Amanda Wigchert is, to put it mildly, a busy person. Working inside sales at Elite Roofing Supply’s Gilbert, Ariz. location is plenty of work, and on top of that, she is earning a bachelor’s degree while raising two children with her husband.
But, with admirable honesty and self-awareness, she admits she enjoys the hustle of it all.
“Deep down, I am an addict, and I love chaos,” she says, adding with a laugh, “I love chaos.”
It’s the life she wants to lead – one forged from a battle with substance abuse. This year marks the sixth that Wigchert has been sober. As she has in previous years, she celebrated the milestone on LinkedIn, providing evidence to others that people can change. In her most recent post, she shared the following:
“Life is hard, but being lost in addiction is harder. In six years, I’ve managed to turn a relationship into a marriage, have two beautiful children, keep a full-time job, and so much more. Just keep going- it will always be worth it.”
Making a Change
Originally from New Jersey, Wigchert moved to Arizona in 2012. Years later, she sought help for her struggles with substance abuse. After achieving 60 days of sobriety, Wigchert volunteered at the treatment facility, where she picked up a passion for behavioral health.
The milestone transitioned into a paid position where she helped others manage their recovery. As much as she enjoyed it, the stress eventually took a toll on her well-being, so after a year, she started looking elsewhere.
Her sister, who worked in sales at manufacturer APOC, passed along the opportunity to work in the industry at Elite Roofing Supply. Wigchert was hesitant since she had no background in roofing, but the roofing distributor saw her potential and hired her. That was just over two years ago.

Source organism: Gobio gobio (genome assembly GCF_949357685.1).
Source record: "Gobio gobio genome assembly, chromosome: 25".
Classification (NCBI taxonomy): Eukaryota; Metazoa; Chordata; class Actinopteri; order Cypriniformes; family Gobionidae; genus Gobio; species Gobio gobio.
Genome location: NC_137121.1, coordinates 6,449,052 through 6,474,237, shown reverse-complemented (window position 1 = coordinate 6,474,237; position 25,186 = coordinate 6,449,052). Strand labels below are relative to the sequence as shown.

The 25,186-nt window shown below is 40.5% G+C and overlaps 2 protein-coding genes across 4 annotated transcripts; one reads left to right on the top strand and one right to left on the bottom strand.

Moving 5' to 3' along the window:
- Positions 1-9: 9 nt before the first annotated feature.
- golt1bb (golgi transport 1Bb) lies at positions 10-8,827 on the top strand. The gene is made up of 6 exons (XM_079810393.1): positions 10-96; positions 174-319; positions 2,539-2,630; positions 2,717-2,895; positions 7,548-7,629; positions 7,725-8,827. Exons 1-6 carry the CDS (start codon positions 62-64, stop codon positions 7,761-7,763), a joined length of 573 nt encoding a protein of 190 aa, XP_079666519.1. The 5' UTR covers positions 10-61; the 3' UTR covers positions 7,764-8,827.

“They took a huge risk on putting me at the front lines of the store,” she said. “I didn’t think I’d be in the roofing industry because it wasn’t my expertise.”
Despite her lack of experience, her knowledge base has been a boon for inside sales. She said her behavioral health background has helped establish and maintain customer relationships, ensuring they know they’re valued for more than just their business.
“The stereotype of salespeople is do what you can to make the sale, whether that be lying or this and that, and I don’t operate that way,” she said. “My perspective is getting to know the person as a person, not as someone who’s putting money in my pocket.”
She said this can take the form of asking customers how they’re doing or chatting about their family. Her background also allows her to ask motivating, open-ended questions that help customers when unsure of what they need.
In her role, which she calls a “jack of all trades,” she is among the first people customers meet. She handles will-call sales, supports outside sales, processes orders through the invoice phase, manages point-of-sale transactions, and more. In other words, making sure everything is flowing smoothly.
Like most others throughout the country, she said the biggest challenge has been communicating frequent price adjustments in the Arizona market. Conversely, she said the best thing about the job is learning something new every day.